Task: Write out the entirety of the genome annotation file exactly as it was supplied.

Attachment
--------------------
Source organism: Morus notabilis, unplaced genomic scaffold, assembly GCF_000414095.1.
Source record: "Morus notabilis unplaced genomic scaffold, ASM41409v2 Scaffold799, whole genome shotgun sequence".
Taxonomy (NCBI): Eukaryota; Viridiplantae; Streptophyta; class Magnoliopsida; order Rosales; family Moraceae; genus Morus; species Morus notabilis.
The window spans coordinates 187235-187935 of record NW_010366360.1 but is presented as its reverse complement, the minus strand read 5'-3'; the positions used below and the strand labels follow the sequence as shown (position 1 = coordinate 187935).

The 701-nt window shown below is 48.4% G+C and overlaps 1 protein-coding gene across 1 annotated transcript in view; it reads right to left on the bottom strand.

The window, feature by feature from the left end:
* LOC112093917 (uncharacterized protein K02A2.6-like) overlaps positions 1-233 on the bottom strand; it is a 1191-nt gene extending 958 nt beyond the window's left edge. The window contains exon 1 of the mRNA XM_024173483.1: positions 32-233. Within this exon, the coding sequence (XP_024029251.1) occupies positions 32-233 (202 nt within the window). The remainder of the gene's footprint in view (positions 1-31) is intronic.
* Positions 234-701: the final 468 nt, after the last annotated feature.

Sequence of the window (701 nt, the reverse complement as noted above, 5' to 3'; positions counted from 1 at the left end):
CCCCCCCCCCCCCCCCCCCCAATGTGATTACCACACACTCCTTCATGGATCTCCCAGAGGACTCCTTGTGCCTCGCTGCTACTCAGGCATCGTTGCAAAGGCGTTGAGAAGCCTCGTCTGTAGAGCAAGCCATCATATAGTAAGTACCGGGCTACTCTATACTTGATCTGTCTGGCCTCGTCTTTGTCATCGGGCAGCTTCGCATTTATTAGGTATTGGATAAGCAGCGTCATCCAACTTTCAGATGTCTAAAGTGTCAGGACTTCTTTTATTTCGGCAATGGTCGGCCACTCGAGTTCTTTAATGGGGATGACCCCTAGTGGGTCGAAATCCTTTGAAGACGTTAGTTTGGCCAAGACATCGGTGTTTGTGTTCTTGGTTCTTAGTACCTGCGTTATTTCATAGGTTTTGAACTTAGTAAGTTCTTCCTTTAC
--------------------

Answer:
Source organism: Morus notabilis, unplaced genomic scaffold, assembly GCF_000414095.1.
Source record: "Morus notabilis unplaced genomic scaffold, ASM41409v2 Scaffold799, whole genome shotgun sequence".
Taxonomy (NCBI): Eukaryota; Viridiplantae; Streptophyta; class Magnoliopsida; order Rosales; family Moraceae; genus Morus; species Morus notabilis.
The window spans coordinates 187235-187935 of record NW_010366360.1 but is presented as its reverse complement, the minus strand read 5'-3'; the positions used below and the strand labels follow the sequence as shown (position 1 = coordinate 187935).

The 701-nt window shown below is 48.4% G+C and overlaps 1 protein-coding gene across 1 annotated transcript in view; it reads right to left on the bottom strand.

The window, feature by feature from the left end:
* LOC112093917 (uncharacterized protein K02A2.6-like) overlaps positions 1-233 on the bottom strand; it is a 1191-nt gene extending 958 nt beyond the window's left edge. The window contains exon 1 of the mRNA XM_024173483.1: positions 32-233. Within this exon, the coding sequence (XP_024029251.1) occupies positions 32-233 (202 nt within the window). The remainder of the gene's footprint in view (positions 1-31) is intronic.
* Positions 234-701: the final 468 nt, after the last annotated feature.

Sequence of the window (701 nt, the reverse complement as noted above, 5' to 3'; positions counted from 1 at the left end):
CCCCCCCCCCCCCCCCCCCCAATGTGATTACCACACACTCCTTCATGGATCTCCCAGAGGACTCCTTGTGCCTCGCTGCTACTCAGGCATCGTTGCAAAGGCGTTGAGAAGCCTCGTCTGTAGAGCAAGCCATCATATAGTAAGTACCGGGCTACTCTATACTTGATCTGTCTGGCCTCGTCTTTGTCATCGGGCAGCTTCGCATTTATTAGGTATTGGATAAGCAGCGTCATCCAACTTTCAGATGTCTAAAGTGTCAGGACTTCTTTTATTTCGGCAATGGTCGGCCACTCGAGTTCTTTAATGGGGATGACCCCTAGTGGGTCGAAATCCTTTGAAGACGTTAGTTTGGCCAAGACATCGGTGTTTGTGTTCTTGGTTCTTAGTACCTGCGTTATTTCATAGGTTTTGAACTTAGTAAGTTCTTCCTTTAC